Saturday, August 1, 2020


Monaco, January 1989

Recuping from flu and zapped with latigue (a combo of jet lag and fatigue), Winston flies into the French Riviera from the American heartland for a visit. 

He, the former Time Inc. phraseologist who could summarize War and Peace in 40 lines, then psychoanalyze each character just for kicks.

“That's a three-look view,” says Winston, admiring the old town of Villefranche as we chug toward Monaco from Nice along the basse corniche, he absorbing everything at breakneck speed, opening his spirit to the space.

It seems like a good idea to take him to Le Texan straight away to smooth out any rough edges. 

Harry Schultz beat us to it. 

The recluse that he is, even Harry found Le Texan, if rarely venturing from his Monte Carlo sanctuary. 

Hollywood would cast Harry as a flasher in his old overcoat and leering smile, and Tony, knowing no better, sat him at Jaw's old place near the door. 

That's where I find him, peering at me through the picture window, stabbing at enchiladas.

Harry is tough on new people, assuming they're part of the Big Brother-IRS-Trilateral Commission conspiracy until proven innocent. 

Thus he approaches Winston with caution.

“What's your sign?” he sneers, bringing his face so close to Winston's their noses almost touch.

“My sign?” Winston had already been briefed on Le Texan, but Harry is beyond briefs.

“When were you born?” Harry barks impatiently. 

(Time is money to Harry; precisely $2600 an hour.) 

He is hard of hearing , so he cups a hand over his right ear and maneuvers it an inch from Winston''s lips.

“Oh, uhhh, Capricorn.”

Harry nods, poker-faced.

I tell Harry that Winston arrived a few hours earlier from the States.

“I'd rather be a beggar in Europe than a millionaire in American,” sniffs Harry. Then he leans forward and whispers into my ear. “Who is the tall, balding American sitting behind me near the window?”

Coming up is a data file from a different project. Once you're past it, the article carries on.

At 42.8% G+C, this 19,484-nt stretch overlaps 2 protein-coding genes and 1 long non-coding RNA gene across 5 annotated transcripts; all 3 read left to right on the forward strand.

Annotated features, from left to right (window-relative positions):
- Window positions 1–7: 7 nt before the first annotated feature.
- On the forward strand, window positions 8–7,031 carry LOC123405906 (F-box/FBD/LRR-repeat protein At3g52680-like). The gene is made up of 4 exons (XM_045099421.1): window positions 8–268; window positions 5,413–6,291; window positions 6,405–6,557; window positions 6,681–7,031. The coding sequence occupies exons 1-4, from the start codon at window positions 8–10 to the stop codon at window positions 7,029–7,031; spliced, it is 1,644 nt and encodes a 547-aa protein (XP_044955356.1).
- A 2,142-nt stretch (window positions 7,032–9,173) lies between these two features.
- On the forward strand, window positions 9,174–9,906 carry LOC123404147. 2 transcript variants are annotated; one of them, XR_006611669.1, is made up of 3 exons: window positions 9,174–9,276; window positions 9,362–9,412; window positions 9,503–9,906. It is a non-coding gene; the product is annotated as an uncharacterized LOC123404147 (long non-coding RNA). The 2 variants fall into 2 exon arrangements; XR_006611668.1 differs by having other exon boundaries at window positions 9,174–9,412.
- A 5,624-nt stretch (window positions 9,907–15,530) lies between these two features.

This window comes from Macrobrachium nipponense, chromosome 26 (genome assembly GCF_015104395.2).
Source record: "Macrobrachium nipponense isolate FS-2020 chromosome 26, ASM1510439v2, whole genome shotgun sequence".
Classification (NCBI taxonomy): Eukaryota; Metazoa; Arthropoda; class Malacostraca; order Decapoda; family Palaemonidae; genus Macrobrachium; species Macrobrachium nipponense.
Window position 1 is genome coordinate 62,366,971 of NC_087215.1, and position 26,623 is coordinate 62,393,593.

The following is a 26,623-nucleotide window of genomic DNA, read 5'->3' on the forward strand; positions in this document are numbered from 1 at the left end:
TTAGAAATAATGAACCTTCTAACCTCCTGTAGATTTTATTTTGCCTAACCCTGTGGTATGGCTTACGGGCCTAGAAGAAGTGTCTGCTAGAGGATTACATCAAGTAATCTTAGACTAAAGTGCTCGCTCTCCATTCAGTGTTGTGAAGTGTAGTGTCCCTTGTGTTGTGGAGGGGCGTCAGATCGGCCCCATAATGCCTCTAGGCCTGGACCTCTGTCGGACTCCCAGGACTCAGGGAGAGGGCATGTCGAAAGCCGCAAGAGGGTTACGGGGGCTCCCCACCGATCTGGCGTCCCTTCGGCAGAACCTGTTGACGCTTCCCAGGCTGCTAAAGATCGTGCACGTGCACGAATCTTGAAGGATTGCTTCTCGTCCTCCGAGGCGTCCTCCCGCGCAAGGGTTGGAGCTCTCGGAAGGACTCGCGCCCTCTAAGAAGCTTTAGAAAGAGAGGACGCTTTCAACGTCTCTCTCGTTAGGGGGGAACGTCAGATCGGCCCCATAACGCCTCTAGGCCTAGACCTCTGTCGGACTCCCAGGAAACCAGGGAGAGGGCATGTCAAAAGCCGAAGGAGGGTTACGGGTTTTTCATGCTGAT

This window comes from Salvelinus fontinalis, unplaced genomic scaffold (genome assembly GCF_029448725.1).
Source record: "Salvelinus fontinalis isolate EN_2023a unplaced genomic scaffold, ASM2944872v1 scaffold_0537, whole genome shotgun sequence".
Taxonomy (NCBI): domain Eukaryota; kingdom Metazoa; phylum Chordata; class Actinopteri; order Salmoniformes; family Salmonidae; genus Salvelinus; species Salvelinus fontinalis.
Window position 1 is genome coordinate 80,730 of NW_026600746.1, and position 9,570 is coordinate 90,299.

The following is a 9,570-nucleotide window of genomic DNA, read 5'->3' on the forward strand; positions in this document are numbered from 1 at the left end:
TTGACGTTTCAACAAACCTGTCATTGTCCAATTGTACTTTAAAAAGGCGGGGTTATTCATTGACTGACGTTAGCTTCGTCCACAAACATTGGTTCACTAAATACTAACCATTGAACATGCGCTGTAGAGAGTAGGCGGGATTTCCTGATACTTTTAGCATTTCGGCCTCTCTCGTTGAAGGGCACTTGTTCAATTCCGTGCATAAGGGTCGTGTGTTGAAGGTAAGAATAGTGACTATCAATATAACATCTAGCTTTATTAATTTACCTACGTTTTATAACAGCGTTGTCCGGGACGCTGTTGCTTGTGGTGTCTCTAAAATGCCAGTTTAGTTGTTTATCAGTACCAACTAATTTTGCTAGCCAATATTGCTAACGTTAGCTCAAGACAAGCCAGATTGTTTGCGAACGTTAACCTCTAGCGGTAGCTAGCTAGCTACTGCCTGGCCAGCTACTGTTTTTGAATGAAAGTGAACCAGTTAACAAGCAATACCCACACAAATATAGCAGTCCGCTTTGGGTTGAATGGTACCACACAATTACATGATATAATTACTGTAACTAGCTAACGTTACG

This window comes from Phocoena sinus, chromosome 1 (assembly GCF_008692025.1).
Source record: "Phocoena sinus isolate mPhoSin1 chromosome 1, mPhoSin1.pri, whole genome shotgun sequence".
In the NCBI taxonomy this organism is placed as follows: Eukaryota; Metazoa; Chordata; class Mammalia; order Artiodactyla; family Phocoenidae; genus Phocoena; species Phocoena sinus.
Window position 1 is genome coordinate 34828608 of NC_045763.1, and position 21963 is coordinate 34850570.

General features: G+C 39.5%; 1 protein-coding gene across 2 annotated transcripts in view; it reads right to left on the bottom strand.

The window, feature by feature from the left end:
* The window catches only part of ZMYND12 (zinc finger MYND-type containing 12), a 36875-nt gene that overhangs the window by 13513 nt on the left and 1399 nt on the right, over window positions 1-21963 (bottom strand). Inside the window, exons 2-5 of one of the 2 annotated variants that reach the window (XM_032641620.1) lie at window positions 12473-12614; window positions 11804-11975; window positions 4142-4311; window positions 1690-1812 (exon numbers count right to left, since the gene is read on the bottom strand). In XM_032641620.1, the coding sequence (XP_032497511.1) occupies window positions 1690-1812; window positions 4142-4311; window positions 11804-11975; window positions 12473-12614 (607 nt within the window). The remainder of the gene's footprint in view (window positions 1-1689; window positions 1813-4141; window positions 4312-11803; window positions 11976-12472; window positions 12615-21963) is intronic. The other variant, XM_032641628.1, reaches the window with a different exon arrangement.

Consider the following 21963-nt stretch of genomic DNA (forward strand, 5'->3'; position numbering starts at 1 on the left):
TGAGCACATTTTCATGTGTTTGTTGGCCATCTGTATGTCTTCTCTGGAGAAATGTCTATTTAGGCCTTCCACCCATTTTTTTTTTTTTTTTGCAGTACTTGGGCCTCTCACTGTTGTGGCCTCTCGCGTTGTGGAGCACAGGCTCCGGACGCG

“You mean John J. McMillard III, superspook?”

“I thought so!” snaps Harry.

I wait out a minute of silence. 

You can hear the little cogs clicking feverishly inside Harry's brain.

“What makes you ask?” I finally say.

“I've heard this guy McMillard is investigating me!”

"Harry,” I say, “you think everybody is investigating you. What makes McMillard so special?”

“Bob Beckman told me. He says McMillard is trying to dig up dirt on me for The Times of London.”

“Harry,” I say, "McMillard couldn't find a snatch in a whorehouse. Shall we call him over and talk about it?”

“No, no, no!” says Harry, shifting nervously.

Behind him, McMillard rises and takes up a new position at the bar, craning his long neck like a giraffe, trying to hone in on our conversation. 

I look up.  “Hi John, how ya doin'?”

“Oh, yes, fine,” he says quickly, glancing up, down, sideways, finally resting his furtive eyes on the bar.

This is too much for Harry. 

Socializing is harder work for him than analyzing stock market trends, and his quota for a month is up after an hour at Le Texan. 

He dumps his drink, flashes a leer and disappears down a Condamine back street to elude surveillance, pockets bulging with gold Kruggerands and six different passports.